Pediatric Heart Expert Forum
Pounding Heart and breathless during play?
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Questions in this forum are answered by pediatric cardiologists, cardiothoracic surgeons and anesthesiologists from The Children's Hospital of Philadelphia. This forum is for questions and support about pediatric heart problems, symptoms and topics such as heart murmurs, palpitations, fainting, chest pain, congenital heart defects (including management and intervention), fetal cardiology, adult congenital cardiology, arrhythmias and pre-participation athletic screening.

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Pounding Heart and breathless during play?

Just recently, I've started noticing our daughter seems to be getting breathless during certain exertion: going up a flight of stairs, running around playing etc... This is new. At first I thought it was just a "pretend thing", y'know, "Phew that was hard"... but it's happening quite consistently. In fact, to the point that she'll ask us to carry her when walking up stairs. Our daughter is only 3.5, and very active, so I would assume her to be in very good shape.

This morning it happened when she and our son were running around (not straight out running) playing a little game of hockey in the house. She started getting breathless again. She came over to me and I put my hand on her chest and her heart was just about pounding out of her chest. I tried to take the pulse just with my hand on her chest, and the beats that I could feel were 170+. When she had stopped running around for a few minutes and was playing with her brother more calmly, I had her come sit on my lap, and it was still 150-155.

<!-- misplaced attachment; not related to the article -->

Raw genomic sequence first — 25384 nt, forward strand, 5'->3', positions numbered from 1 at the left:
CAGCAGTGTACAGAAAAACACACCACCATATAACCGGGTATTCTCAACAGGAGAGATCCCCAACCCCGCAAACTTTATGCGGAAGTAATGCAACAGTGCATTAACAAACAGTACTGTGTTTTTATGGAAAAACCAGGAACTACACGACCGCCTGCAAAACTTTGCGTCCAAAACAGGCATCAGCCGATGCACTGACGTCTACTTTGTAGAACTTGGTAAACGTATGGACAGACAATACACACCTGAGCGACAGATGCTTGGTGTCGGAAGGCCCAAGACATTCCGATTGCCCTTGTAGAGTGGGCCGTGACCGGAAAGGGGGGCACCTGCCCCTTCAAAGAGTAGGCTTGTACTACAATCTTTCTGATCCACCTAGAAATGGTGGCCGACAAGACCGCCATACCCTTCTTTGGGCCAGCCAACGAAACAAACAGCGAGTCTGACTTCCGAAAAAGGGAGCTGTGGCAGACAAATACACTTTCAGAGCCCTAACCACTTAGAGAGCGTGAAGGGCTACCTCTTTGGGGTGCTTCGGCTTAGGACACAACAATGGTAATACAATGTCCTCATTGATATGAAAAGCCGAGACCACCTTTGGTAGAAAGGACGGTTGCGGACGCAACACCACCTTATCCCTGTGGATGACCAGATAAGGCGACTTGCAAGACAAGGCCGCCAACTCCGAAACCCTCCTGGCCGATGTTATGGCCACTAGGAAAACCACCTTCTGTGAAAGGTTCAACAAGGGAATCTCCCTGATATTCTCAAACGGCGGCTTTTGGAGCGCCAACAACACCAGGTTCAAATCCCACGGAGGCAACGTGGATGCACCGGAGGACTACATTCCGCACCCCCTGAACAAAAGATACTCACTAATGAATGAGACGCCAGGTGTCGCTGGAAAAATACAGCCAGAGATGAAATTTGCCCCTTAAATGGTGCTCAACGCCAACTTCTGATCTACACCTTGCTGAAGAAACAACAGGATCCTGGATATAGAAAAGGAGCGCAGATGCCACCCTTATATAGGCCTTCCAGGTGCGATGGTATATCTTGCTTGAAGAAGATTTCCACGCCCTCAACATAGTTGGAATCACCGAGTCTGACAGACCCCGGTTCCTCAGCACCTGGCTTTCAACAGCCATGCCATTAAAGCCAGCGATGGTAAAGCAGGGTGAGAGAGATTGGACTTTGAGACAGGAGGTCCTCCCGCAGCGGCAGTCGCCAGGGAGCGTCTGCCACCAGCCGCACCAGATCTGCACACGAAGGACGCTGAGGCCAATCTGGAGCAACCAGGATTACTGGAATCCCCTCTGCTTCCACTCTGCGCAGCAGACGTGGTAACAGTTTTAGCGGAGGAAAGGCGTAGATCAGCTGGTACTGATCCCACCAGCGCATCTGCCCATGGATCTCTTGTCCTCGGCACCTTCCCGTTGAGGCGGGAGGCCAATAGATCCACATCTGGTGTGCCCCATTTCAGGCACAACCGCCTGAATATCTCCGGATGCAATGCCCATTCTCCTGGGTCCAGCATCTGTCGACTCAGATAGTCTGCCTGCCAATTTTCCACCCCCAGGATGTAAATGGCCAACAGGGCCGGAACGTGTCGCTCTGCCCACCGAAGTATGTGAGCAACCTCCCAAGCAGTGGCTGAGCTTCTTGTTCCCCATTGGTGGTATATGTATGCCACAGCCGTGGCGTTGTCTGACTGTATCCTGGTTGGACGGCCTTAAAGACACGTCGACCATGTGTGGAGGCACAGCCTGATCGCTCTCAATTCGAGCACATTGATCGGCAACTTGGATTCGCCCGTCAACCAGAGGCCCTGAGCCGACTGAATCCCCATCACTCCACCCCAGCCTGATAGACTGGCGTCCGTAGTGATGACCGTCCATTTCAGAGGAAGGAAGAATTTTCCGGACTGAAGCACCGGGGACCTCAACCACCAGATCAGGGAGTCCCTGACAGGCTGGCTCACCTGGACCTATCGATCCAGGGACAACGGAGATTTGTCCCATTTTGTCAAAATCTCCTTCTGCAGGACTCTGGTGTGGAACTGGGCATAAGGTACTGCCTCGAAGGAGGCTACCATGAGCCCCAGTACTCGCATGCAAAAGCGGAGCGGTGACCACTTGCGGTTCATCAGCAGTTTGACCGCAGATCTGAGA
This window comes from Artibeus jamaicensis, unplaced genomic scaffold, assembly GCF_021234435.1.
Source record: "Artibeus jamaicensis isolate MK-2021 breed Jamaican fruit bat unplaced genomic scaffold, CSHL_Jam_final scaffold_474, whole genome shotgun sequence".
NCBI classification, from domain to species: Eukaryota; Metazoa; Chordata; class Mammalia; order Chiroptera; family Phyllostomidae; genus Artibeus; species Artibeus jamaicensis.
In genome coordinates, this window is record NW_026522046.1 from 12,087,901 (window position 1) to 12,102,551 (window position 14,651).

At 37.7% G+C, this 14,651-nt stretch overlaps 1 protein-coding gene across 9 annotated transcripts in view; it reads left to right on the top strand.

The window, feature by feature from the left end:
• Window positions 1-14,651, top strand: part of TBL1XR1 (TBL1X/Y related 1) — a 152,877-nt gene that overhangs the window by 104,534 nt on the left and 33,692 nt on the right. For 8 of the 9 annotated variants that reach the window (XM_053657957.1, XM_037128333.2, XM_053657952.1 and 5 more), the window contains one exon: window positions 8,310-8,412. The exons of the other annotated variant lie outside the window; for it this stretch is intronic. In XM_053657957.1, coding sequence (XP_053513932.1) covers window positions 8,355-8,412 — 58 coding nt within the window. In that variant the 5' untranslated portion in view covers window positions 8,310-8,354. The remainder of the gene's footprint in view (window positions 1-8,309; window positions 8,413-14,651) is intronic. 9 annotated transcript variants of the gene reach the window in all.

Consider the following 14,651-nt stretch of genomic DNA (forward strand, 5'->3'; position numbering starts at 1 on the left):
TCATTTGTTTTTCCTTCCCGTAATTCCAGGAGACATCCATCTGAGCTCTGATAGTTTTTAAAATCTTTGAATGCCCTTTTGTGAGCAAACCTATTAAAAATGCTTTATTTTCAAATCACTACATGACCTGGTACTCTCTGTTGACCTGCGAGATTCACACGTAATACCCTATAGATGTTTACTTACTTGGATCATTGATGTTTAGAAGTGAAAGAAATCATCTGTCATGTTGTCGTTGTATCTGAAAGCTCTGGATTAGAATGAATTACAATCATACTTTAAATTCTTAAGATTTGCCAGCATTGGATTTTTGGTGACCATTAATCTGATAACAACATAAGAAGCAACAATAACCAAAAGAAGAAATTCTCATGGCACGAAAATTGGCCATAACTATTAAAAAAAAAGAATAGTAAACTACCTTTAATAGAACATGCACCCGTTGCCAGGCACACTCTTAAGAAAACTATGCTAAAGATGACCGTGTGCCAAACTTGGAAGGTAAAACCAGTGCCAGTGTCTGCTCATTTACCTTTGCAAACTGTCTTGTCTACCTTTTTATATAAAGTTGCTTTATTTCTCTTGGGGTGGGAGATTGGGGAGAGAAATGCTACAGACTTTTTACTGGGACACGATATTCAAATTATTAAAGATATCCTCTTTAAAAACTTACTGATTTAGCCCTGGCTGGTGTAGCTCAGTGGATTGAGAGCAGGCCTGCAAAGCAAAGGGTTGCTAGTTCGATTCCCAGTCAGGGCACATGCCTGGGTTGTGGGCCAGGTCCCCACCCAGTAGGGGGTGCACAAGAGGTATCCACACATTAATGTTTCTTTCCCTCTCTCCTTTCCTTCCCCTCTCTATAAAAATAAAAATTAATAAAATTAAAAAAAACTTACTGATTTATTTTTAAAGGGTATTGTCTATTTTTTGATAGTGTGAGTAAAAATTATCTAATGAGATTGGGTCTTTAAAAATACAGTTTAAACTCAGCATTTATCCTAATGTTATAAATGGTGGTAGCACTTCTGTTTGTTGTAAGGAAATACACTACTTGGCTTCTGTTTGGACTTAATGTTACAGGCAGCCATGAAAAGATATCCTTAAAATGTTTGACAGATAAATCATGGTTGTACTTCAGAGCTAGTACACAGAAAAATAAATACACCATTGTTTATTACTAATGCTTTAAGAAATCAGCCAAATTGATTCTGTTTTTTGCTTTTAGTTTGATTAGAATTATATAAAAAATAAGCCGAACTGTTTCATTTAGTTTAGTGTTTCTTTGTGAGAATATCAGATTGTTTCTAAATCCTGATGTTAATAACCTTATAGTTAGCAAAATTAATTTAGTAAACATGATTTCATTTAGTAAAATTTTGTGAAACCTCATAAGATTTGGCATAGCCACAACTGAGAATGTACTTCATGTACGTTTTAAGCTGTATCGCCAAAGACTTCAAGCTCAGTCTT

She has a history of heart disease. She had an ASD that closed, and she had a VSD. Now, the last time it was checked was two years ago and at that time it was very small with trivial leak in the tricuspid valve (her VSD was a perimembranous with inlet extension). She still has a slight murmur. I'm wondering if this is something I should mention to our doctor?
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Certainly if your child has a history of even mild cardiac issues, it is worth mentioning the symptoms to both your primary doctor and to your cardiologist.  It would be highly unlikely for shortness of breath with activity to be related to a small VSD, but it might be worth while getting an ECG and chest xray (to check heart size).  It may be nothing, but better to check. Your primary doctor might have other ideas, like exercise related asthma, for example or anemia.  These could cause such symptoms.
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